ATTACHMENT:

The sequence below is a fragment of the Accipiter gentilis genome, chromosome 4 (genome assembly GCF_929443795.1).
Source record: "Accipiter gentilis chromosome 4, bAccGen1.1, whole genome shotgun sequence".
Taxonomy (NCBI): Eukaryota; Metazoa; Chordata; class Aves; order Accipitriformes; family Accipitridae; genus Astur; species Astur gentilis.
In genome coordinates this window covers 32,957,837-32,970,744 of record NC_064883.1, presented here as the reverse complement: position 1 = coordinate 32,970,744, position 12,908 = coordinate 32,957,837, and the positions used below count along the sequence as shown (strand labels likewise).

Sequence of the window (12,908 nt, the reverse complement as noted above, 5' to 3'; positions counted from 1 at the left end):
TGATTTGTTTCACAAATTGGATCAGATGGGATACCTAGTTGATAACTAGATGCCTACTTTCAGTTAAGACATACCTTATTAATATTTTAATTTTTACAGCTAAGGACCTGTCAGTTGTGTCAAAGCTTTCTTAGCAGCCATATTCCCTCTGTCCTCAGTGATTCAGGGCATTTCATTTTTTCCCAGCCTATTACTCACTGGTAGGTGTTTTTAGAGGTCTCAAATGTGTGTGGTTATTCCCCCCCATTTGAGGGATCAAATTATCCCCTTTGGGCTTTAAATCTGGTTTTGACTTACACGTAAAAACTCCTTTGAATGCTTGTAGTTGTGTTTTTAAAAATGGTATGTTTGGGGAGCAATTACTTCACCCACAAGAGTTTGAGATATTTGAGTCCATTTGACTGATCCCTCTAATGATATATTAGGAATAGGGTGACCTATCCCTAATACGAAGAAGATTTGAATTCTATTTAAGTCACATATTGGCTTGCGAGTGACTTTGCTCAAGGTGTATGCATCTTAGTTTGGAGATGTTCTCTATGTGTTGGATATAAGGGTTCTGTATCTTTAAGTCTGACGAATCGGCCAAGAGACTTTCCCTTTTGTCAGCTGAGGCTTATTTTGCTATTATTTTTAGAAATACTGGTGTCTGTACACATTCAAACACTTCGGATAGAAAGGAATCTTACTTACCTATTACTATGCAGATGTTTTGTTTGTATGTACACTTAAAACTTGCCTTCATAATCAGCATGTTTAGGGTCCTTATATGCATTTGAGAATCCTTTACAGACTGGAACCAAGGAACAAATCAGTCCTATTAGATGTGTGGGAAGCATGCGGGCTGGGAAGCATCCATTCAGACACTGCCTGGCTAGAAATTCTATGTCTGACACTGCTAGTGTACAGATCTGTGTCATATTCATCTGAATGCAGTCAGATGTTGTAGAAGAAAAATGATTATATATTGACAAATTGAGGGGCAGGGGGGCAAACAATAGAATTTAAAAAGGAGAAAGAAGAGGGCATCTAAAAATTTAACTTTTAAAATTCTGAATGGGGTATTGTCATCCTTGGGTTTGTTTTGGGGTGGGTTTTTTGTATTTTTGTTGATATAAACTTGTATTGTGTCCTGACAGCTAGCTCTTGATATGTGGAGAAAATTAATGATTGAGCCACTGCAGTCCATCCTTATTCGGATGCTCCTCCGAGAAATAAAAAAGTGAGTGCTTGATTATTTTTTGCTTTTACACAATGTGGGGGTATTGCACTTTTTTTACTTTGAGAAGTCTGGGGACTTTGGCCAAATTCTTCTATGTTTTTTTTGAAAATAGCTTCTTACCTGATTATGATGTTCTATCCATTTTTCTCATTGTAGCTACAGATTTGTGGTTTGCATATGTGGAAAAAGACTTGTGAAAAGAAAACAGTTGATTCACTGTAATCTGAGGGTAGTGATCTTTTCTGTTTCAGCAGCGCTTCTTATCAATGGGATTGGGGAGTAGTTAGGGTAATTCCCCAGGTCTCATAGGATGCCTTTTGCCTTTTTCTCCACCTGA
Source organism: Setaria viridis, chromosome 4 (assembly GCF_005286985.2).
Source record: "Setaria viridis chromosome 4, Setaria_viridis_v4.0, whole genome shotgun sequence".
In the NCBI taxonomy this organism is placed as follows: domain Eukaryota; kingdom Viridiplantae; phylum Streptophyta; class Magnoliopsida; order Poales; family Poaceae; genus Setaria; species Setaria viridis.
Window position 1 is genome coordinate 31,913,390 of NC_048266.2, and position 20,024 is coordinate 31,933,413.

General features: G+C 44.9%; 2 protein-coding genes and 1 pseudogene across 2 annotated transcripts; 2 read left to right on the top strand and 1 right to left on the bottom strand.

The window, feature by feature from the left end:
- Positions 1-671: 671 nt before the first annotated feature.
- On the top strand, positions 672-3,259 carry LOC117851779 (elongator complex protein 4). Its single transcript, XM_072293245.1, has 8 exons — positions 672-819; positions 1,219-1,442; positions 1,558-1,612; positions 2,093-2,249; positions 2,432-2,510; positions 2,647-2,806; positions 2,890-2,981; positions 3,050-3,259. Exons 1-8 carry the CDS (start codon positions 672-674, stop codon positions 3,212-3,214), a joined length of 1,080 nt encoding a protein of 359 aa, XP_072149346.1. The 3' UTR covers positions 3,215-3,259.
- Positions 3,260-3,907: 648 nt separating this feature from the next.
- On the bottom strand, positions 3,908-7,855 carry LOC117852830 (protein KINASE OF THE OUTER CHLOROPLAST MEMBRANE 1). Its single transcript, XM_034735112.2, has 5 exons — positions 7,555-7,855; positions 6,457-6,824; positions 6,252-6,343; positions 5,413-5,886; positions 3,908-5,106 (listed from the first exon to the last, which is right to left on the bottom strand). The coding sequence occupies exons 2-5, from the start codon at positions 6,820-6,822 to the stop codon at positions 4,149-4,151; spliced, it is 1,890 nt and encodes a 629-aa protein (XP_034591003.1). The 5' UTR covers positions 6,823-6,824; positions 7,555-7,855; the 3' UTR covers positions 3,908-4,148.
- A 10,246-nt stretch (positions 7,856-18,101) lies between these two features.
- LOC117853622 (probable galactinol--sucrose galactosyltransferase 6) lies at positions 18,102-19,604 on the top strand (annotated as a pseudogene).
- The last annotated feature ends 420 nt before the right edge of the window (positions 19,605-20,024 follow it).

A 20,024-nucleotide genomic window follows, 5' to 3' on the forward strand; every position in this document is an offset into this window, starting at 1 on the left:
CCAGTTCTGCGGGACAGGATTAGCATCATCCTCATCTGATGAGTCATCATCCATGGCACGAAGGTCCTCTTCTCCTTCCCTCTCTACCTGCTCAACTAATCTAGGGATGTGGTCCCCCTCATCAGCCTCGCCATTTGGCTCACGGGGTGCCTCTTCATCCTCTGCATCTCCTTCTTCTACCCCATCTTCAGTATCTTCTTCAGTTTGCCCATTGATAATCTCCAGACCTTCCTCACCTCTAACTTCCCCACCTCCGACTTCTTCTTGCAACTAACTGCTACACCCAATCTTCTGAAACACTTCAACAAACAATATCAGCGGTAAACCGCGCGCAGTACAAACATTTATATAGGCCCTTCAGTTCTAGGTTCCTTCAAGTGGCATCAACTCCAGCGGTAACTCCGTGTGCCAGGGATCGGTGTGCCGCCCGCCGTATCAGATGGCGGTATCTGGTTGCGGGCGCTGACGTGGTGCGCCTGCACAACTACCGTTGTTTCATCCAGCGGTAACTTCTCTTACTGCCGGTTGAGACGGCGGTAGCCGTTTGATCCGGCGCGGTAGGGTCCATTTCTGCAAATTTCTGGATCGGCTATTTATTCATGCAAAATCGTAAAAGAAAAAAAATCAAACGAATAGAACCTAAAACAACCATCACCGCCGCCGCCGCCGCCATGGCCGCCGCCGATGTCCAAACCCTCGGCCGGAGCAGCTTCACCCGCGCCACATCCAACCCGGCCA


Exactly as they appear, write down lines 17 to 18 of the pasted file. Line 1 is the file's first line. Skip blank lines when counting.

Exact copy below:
- A 10,246-nt stretch (positions 7,856-18,101) lies between these two features.
- LOC117853622 (probable galactinol--sucrose galactosyltransferase 6) lies at positions 18,102-19,604 on the top strand (annotated as a pseudogene).